Tuesday, February 27, 2007
Wednesday, February 21, 2007
Israel , or the Holy Land, has always been a magnet for messiahs (meshichim) and messianists of every weird shape and hue. Of course most of the messiah-action takes place in Jerusalem but the messiah, I was reminded this week, can also be found in Tel Aviv.
On Sunday I ate a felafel in Florentine at the Massiach Ben David restaurant (above). The proprietor who carries this illustrious name (the messiah according to Jewish tradition is descended from the House of King David) was a little orthodox guy who made one of the best (and biggest) felafels I've ever tasted. It did take him about 20 minutes to prepare but what's that in the life of a messiah? This little religious enclave (the simple restaurant is glatt kosher) seems to co-habit happily with its very secular surroundings.
This building was built by the German Christian Templer sect that set up flourishing communities throughout Palestine at the end of the 19th century.http://en.wikipedia.org/wiki/Templers_(religious_believers) A group of these buildings near the Neve Tsedek Tower, ( see earlier blogs) are now being conserved, as "compensation" for the rape of the skyline. This Templer settlement was called Valhalla. The Templers, like the Jews, believed that settling the Holy Land would hasten the coming of the messiah (different messiahs, same idea)
When Hitler came to power many of the Templers joined the Nazi party (apparently as a way to reconnect with their Germanness). The house in the photo was part of a factory compound owned by a Herr Wagner who was the leader of the Nazi Templer faction and who was being groomed to rule Palestine under nazi occupation. The problem was "solved" by the Palmach who, (according to an interesting documentary on the Templers on TV) assassinated Wagner on Levinsky Street.
And today, a new messiah appeared before the cameras. Arkady Gaidemak, the Russian oligarch who launched a new "social" movement and advised us to vote for Netanyahu.
Saturday, February 17, 2007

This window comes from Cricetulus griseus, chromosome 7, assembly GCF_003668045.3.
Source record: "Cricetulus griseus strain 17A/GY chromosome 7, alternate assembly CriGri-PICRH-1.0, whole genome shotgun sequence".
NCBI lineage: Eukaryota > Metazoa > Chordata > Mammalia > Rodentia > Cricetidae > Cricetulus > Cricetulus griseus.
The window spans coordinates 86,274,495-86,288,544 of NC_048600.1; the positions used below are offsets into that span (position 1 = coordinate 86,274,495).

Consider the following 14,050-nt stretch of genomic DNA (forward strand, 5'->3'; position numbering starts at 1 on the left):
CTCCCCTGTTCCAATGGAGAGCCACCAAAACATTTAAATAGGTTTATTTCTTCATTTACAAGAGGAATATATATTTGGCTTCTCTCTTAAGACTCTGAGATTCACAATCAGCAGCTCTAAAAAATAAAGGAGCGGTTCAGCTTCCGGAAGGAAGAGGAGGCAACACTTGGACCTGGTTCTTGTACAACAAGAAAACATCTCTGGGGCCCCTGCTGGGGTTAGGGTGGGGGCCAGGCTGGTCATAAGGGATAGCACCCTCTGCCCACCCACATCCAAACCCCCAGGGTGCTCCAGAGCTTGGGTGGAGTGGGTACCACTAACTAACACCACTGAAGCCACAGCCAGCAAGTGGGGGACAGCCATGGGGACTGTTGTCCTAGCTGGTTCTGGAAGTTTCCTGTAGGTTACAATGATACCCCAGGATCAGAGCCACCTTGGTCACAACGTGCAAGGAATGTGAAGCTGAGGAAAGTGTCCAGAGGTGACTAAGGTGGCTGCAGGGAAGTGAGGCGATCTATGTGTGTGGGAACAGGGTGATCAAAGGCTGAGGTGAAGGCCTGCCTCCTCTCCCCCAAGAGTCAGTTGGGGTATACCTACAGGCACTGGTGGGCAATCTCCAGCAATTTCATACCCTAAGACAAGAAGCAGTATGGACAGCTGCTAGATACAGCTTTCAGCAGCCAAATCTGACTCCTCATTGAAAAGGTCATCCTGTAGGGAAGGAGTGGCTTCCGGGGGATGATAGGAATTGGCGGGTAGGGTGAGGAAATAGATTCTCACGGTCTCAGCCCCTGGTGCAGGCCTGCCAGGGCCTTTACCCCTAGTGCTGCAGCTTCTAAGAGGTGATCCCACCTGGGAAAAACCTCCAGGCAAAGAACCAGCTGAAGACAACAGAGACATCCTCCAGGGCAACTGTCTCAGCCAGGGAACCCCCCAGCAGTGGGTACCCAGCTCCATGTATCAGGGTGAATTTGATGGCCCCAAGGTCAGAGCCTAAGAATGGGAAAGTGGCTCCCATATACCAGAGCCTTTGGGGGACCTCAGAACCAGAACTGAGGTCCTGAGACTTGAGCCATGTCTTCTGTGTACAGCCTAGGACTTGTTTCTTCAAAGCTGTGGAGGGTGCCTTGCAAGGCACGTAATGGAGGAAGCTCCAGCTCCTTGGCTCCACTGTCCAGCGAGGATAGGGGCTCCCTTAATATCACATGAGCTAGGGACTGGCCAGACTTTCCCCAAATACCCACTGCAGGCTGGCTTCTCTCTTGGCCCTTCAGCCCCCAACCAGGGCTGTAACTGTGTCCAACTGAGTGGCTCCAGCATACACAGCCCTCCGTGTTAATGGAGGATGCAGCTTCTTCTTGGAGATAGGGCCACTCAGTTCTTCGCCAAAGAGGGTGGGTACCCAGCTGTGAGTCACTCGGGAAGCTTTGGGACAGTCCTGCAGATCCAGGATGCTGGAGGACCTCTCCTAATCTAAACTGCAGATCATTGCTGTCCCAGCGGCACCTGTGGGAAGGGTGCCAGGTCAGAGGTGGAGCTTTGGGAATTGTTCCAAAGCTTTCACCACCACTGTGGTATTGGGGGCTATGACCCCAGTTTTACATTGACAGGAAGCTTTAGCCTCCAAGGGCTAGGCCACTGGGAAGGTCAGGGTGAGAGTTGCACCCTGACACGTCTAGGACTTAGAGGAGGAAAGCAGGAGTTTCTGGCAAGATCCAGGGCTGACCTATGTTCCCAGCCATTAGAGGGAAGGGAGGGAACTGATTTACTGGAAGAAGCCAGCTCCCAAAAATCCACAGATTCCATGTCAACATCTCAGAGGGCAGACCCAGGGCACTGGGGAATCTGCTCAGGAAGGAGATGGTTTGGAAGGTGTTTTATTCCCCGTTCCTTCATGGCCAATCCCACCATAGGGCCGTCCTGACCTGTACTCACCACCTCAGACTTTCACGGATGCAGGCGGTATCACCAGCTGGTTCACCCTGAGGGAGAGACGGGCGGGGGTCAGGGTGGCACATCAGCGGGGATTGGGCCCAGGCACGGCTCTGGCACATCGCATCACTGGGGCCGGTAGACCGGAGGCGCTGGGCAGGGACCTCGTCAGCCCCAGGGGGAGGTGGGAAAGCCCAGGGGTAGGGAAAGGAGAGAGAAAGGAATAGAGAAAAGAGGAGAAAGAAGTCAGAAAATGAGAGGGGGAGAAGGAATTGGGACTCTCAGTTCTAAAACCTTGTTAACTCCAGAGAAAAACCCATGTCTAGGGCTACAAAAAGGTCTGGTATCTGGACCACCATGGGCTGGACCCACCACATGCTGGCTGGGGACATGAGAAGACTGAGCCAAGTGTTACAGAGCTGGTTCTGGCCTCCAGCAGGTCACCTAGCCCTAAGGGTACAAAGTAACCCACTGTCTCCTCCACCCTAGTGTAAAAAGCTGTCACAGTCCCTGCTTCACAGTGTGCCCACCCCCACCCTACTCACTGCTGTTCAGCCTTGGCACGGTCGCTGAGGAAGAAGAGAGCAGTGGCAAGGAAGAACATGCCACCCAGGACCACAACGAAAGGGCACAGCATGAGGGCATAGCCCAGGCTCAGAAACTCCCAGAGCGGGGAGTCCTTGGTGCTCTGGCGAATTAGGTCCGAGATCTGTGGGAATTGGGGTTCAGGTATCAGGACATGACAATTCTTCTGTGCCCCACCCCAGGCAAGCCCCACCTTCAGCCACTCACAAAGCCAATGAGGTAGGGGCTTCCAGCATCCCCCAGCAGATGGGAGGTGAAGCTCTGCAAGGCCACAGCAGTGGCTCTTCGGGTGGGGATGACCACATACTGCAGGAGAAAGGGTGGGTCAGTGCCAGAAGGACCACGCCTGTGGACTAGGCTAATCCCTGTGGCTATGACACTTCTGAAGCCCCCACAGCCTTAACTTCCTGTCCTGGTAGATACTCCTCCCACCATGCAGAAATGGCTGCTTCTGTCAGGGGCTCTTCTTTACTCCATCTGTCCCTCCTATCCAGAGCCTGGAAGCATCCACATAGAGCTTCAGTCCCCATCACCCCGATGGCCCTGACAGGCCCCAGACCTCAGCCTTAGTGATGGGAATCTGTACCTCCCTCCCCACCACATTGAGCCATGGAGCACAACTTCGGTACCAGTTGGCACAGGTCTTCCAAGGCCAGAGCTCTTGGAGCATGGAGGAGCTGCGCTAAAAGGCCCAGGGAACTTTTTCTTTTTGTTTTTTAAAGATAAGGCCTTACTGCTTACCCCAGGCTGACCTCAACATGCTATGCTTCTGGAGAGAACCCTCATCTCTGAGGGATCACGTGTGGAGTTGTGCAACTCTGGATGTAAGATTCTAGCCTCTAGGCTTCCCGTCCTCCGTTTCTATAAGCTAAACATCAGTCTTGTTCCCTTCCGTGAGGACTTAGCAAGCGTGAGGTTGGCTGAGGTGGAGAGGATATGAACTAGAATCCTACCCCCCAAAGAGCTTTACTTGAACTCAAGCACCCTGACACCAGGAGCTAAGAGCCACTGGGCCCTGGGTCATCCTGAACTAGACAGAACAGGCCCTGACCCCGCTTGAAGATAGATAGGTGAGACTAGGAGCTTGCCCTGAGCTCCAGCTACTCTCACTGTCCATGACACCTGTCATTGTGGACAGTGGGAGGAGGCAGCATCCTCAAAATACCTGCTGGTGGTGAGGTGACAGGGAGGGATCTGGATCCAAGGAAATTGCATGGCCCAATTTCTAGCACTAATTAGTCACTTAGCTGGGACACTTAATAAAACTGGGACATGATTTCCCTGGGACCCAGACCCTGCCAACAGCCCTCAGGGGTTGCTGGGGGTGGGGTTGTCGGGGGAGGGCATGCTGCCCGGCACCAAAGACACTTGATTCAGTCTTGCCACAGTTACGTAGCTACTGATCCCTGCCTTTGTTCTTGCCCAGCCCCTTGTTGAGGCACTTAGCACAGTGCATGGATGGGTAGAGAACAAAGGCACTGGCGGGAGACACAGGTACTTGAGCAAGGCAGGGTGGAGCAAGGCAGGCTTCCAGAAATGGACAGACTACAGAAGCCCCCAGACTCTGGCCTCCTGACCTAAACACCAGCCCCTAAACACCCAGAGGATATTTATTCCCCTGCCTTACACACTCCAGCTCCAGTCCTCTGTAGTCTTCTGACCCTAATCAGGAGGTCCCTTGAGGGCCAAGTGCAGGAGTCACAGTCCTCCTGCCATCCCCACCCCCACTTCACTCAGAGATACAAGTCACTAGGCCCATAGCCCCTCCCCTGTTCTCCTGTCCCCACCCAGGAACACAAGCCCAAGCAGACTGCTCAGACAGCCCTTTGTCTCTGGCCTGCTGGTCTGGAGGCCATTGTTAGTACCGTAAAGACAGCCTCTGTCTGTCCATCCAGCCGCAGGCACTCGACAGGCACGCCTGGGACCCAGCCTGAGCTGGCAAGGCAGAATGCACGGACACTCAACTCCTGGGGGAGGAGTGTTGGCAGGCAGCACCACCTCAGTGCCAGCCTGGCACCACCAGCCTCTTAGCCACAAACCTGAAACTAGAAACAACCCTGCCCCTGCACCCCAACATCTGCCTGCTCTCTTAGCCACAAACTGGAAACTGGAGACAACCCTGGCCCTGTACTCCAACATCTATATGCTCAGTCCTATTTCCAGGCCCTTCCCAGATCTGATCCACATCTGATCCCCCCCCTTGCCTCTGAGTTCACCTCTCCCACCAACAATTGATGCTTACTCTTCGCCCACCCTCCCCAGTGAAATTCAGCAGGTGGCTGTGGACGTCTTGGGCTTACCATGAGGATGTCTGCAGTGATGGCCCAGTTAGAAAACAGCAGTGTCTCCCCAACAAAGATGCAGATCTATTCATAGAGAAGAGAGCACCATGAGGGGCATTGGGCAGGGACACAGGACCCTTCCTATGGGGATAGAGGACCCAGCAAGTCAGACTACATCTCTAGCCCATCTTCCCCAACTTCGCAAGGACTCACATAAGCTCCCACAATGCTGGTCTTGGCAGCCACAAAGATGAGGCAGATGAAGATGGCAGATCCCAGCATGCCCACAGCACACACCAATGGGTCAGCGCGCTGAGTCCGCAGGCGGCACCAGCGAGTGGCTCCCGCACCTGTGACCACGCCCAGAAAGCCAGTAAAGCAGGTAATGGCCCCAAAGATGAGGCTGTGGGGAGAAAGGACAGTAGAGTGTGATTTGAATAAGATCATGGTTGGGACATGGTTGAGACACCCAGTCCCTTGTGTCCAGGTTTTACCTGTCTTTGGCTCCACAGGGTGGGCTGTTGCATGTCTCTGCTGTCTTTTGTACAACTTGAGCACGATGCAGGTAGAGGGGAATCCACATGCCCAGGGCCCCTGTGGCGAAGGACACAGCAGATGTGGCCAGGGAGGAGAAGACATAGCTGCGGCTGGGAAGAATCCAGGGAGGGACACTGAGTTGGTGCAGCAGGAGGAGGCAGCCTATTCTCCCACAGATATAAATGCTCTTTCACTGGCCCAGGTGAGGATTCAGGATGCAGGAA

Friday, February 16, 2007
Sunday, February 11, 2007
Saturday, February 10, 2007
Not Gaza or Cairo but a long-neglected building snapped this morning in south Tel Aviv, in Florentine to be exact. Sometimes landlords deliberately neglect the buildings in order to encourage protected tenants to move out and allow them to sell the property to developers. Sometimes, the residents are too temporary, poor or disorganised to tackle the job of a renovation. Tel Aviv municipality wants to force all apartment owners to renovate their properties every decade or so. But will they receive financial help?
Talking of Cairo, yesterday we visited the Yoav Hot Springs near Asheklon, emerging with glowing skin and that lovely ironed-out feeling you get after a (too rare) massage. At the entrance to the spa we came across this strange sight.
A memorial to the Anonymous Egyptian Soldier! Click on the photo and you'll see that the plaque is in Arabic only. Presumably this is a memorial to the Egyptian soldiers killed in the war against Israel in 1948. We are in the same area of the kibbutzim Yad Mordechai and Negba where there were fierce battles in that war. I wonder if there a memorial to the Anonymous Israeli Soldier killed in Egypt in 1973 or in 1967?
Thursday, February 8, 2007
Sunday, February 4, 2007
We came across this this house yesterday on a Shabbat morning stroll around the old streets (Kalisher, Mohilever) running down to the Carmel market and the sea south of Neveh Tzedek. I later learned that it was part of a compound built shortly after the start of the British Mandate for the employees of the first British bank in Palestine.
Caught this kitty on top of a wall nearby.
Saturday, February 3, 2007
Pretty much the same picture appeared on the front page of The Marker, Ha'aretz's business magazine, yesterday. It turns out that the building was purchased by a group of British businessmen for $7 million. After it is renovated the entrepreneurs hope to sell the luxury apartments at prices starting at $2 million! (or they're just saying that in the hope that it will become a self-fulfilling prophecy).
At any rate it looks like we're going to have some rich neighbours . I can't help wondering how much increased value this might project onto our modest building.
Regardless of finances, the renovation of the building opposite is certainly going to beautify this end of the road. There are still lots of architectural pearls to be found around here waiting for a major cash investment. According to the article , market forces, combined with the edgy fear of European Jews looking for a pied-a- terre in Tel Aviv will do the trick.
This is what the same building will (hopefully) look like a night in a few year's time.
There are many other project development projects financed by prosperous Jews from France, the UK, Belgium and Italy who have either recently made aliyah or who have one foot in the country. Most of their customers are other real or potential olim with a taste for an elegant home with a European feel to it and enough strong euros or pounds to pay for one. This property invasion of the 'outsiders' is mainly being conducted abroad but is already having a deep effect on our environment. Sometimes it is for the good, like the house across the road, and sometimes the result can be ruinous, like the Neve Tsedek Tower built to grab money from foreign Jews while also ruining our view, our light and the low-rise proportions of the neighbourhood.